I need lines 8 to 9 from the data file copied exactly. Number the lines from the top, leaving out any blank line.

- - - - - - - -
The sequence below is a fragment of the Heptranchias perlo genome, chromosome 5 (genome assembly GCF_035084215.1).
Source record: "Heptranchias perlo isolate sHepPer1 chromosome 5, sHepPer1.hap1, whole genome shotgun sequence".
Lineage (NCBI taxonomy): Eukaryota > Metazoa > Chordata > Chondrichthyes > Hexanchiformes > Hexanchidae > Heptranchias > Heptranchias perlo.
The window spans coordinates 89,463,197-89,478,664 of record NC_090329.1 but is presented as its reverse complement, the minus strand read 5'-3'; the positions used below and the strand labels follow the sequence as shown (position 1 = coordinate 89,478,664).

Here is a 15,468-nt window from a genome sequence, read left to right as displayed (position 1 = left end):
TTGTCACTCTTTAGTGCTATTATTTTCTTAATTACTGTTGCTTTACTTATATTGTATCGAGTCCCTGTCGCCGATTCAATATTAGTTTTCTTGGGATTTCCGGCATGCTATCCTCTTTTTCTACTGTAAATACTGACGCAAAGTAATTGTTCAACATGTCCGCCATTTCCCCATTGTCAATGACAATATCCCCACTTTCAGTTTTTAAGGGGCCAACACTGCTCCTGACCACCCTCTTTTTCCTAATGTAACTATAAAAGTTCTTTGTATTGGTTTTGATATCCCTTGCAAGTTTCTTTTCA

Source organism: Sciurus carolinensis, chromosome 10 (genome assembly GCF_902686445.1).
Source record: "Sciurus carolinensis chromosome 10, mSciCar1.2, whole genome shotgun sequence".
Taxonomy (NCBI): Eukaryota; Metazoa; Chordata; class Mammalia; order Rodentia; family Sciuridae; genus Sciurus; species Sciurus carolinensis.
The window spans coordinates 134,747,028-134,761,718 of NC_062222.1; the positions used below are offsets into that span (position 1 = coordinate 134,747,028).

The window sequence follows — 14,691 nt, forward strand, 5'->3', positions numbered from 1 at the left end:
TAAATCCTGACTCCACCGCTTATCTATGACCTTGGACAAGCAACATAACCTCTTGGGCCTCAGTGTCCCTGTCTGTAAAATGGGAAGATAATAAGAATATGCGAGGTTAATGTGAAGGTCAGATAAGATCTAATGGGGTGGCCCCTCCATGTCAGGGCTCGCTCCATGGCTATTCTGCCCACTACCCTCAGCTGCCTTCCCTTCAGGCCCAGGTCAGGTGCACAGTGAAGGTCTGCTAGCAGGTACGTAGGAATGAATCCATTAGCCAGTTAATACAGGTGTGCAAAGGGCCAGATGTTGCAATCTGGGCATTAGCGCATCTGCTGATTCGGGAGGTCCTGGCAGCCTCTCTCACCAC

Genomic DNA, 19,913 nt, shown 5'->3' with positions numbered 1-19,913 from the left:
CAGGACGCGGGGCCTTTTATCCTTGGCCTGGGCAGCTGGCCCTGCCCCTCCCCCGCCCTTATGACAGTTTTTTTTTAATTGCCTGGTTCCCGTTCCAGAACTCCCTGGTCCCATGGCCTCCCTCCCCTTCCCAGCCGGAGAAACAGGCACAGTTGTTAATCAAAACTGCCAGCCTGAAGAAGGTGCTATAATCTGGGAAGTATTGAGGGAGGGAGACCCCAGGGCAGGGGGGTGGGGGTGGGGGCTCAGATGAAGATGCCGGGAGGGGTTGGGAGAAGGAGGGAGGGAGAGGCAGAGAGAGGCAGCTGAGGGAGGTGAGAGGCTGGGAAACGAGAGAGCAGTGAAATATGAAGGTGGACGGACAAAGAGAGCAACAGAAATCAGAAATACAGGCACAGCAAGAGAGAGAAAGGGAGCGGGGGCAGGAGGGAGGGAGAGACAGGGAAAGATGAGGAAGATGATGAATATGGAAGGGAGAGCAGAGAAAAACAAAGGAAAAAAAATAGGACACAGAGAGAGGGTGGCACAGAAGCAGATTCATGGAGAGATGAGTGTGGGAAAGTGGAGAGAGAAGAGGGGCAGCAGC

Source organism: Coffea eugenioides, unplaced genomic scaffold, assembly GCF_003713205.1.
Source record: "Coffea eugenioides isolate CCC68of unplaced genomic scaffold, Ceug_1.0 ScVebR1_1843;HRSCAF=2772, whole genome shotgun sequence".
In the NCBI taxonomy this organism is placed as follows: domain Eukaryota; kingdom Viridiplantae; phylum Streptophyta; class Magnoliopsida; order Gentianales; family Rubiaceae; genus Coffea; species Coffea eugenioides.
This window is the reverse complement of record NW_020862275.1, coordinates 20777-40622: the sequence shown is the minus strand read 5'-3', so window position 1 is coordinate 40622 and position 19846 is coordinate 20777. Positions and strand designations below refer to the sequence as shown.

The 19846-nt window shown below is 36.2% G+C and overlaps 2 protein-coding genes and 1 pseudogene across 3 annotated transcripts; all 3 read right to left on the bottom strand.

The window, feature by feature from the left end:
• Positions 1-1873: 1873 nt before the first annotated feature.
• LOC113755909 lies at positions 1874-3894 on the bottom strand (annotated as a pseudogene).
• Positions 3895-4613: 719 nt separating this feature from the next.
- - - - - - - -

Source record: "Sciurus carolinensis chromosome 10, mSciCar1.2, whole genome shotgun sequence".
Taxonomy (NCBI): Eukaryota; Metazoa; Chordata; class Mammalia; order Rodentia; family Sciuridae; genus Sciurus; species Sciurus carolinensis.